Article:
The best things to do in Cairo with kids


Imagine traveling somewhere that not only has towering triangles made of sand but is also full of hands-on grandmothers and affable aunties eager to entertain at every turn. 

Welcome to Cairo, where visiting with kids can sometimes feel like you’re constantly carrying a large banner that reads: “People of Egypt, take care of us!”

Is Cairo good for kids?

The allure of Egypt’s capital is less in its (minimal) carefree open spaces and more in the bustle and friendliness of its people and street animals; in its sights, sounds and smells. (Hello dogs and cats and, if you’re lucky, weasels.)

Cairo is easier with tweenagers and teenagers. The public spaces and buildings are generally not built with the safety of pedestrians (young or old) in mind. Toddlers will need helicopter supervision.

Nursing mums on the move can make use of the Metro’s women-only carriages. Above ground, strollers are not practical for Cairo’s untrustworthy kerb drops; a sturdy baby carrier will serve you much better with babies and toddlers. Walking reins may even be a safe bet. 

Cairo’s public toilets are either absent or not worth the risk. However, restaurants will happily move heaven and earth so you can remove heaven and earth from your offspring’s nappy. The plush malls in the more well-to-do areas of Maadi, Nasr City and New Cairo do have areas for nappy changing and baby nursing.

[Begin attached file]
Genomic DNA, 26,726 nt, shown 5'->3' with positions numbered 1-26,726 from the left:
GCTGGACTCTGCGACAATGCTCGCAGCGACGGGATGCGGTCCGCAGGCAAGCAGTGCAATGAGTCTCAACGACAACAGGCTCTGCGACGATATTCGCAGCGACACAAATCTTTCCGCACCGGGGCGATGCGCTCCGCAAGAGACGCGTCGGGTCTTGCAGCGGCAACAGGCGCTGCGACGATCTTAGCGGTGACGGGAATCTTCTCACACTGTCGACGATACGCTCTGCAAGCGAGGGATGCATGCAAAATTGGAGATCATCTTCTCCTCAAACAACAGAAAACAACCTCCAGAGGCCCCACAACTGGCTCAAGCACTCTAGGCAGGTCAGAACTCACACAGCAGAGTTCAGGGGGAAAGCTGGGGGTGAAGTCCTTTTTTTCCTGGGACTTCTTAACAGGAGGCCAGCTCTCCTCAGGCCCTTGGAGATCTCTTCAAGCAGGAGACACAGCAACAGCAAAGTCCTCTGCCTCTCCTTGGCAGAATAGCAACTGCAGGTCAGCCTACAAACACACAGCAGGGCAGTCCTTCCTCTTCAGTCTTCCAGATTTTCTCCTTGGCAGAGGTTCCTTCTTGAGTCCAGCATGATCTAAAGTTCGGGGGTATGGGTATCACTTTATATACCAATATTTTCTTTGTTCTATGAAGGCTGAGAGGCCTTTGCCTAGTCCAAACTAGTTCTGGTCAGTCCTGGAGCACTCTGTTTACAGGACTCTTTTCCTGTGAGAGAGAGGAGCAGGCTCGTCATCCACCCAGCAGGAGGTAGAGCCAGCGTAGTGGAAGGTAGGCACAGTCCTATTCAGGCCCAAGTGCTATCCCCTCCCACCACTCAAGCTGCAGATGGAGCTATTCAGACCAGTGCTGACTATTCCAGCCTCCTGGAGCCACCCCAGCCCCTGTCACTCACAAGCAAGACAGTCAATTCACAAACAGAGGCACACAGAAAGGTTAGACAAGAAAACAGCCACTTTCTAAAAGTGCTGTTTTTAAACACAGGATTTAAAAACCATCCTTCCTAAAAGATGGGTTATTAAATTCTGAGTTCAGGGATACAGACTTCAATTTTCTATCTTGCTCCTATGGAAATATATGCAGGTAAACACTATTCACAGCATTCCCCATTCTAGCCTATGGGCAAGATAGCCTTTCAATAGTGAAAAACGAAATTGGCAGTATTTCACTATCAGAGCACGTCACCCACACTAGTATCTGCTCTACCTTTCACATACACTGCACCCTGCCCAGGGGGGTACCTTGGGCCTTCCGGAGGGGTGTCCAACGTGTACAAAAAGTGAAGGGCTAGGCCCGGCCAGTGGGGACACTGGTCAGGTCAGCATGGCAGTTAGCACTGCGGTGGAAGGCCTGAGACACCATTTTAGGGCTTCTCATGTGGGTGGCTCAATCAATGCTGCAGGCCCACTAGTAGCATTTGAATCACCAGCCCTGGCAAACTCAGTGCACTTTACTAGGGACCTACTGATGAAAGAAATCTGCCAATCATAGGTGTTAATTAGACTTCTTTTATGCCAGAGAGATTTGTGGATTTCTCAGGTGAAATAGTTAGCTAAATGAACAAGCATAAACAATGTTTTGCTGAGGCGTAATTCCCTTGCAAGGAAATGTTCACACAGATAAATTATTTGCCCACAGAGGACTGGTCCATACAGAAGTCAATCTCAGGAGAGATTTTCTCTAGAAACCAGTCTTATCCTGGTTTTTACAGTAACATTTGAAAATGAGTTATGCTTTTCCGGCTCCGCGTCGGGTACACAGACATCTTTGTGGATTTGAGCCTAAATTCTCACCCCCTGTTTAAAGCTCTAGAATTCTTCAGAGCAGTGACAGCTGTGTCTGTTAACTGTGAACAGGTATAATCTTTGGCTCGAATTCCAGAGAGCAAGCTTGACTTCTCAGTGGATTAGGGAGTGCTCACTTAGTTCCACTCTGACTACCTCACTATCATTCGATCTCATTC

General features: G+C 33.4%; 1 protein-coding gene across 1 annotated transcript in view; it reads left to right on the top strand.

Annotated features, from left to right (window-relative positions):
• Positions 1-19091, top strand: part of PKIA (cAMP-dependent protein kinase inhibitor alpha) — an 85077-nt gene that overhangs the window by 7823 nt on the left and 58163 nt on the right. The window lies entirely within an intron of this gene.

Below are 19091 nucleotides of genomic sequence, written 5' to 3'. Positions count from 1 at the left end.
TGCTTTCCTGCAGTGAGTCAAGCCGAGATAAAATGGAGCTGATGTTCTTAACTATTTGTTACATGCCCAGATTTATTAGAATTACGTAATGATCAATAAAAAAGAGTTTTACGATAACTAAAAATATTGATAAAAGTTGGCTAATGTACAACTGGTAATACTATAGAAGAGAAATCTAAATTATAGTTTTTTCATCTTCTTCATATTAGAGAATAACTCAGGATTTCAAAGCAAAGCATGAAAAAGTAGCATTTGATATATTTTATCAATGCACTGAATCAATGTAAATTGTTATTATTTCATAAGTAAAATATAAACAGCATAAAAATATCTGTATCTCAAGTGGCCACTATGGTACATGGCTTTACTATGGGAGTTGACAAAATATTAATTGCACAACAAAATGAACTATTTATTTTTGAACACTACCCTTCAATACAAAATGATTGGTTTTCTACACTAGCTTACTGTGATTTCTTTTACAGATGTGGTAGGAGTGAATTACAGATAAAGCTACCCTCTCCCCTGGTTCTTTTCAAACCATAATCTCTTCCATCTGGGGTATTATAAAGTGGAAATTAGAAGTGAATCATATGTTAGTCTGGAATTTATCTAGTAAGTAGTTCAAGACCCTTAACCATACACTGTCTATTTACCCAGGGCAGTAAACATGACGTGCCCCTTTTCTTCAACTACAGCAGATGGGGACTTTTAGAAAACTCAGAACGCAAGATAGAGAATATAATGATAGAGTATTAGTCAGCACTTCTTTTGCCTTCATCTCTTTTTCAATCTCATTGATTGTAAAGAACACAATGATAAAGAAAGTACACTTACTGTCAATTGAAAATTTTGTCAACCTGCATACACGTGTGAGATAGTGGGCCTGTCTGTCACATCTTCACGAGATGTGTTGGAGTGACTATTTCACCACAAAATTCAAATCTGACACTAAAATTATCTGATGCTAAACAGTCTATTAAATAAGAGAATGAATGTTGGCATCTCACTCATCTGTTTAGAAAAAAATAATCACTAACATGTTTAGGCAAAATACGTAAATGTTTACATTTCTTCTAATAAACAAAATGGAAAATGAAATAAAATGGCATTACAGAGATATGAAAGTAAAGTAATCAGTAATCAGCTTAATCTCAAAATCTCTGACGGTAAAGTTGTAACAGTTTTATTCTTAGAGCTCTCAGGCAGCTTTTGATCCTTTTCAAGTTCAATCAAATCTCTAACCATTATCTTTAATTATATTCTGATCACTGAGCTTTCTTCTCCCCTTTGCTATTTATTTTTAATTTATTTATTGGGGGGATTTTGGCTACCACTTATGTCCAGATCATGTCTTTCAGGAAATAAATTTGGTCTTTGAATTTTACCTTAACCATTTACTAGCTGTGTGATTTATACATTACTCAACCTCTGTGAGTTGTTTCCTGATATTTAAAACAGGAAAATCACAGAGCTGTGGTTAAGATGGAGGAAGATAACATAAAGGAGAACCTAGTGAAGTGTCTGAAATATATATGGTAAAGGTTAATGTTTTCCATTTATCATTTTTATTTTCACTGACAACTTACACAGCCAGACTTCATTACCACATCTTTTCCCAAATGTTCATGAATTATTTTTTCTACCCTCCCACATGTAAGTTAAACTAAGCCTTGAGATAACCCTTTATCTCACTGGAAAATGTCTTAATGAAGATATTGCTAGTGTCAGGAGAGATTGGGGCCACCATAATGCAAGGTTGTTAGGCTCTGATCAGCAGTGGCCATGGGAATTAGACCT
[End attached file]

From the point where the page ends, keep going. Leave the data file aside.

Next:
Egyptians are direct about giving children unsolicited cheek pinches and/or pecks to any and all children. On leaving a shop, it’s not unusual to discover your offspring has become the proud owner of a brace of lemons and a quiver of lollipops, all garnered from the cashier, or a kindly customer.

View of the Al-Azhar Park gardens. In the background is the Great Mosque of Muhammad Ali Pasha, a mosque situated in the Citadel of Cairo.
Take a respite from Cairo’s busy streets in Al-Azhar Park © Mltz / Shutterstock

Where is best in Cairo for children

The area around the Citadel is a top spot for all the family. Parents can take in a museum or mosque (or three) while the children play “spot the Pyramids among the tower blocks” or tear around the spacious medieval courtyards.

Just down the road, Al-Azhar Park is ideal for more running about (or, inshallah, napping) or even a picnic, before moving on in the evening to the bustling market of Khan El-Khalili next door for a family-friendly feast for all the senses and a tanoura dance show.

Best things to do in Cairo with babies and toddlers

Get to the parks

With Giza Zoo closed until early 2025 due to restoration, Al-Azhar Park is the place to go in the Downtown-adjacent area for green space. If you are staying in New Cairo or Nasr City, head to Family Park. Both parks have large, open spaces and sandy play areas. Family Park trumps Al-Azhar with its mini zoo and rapids ride. Bring your own food. 

Escape to a family wellness retreat

For an oasis of calm amid the chaos of Cairo, head to Osana Wellness in Maadi. It has a restaurant with vegan options, a space for you to work (while your children are taken care of), yoga and meditation classes (for children and adults), a garden for some respite and a dedicated babies’ area.

 Mother and son with a camel at the Pyramids of Giza, Egypt
Take a once-in-a-lifetime opportunity to see the the Pyramids of Giza with your children © Joshua Dalsimer / Getty Images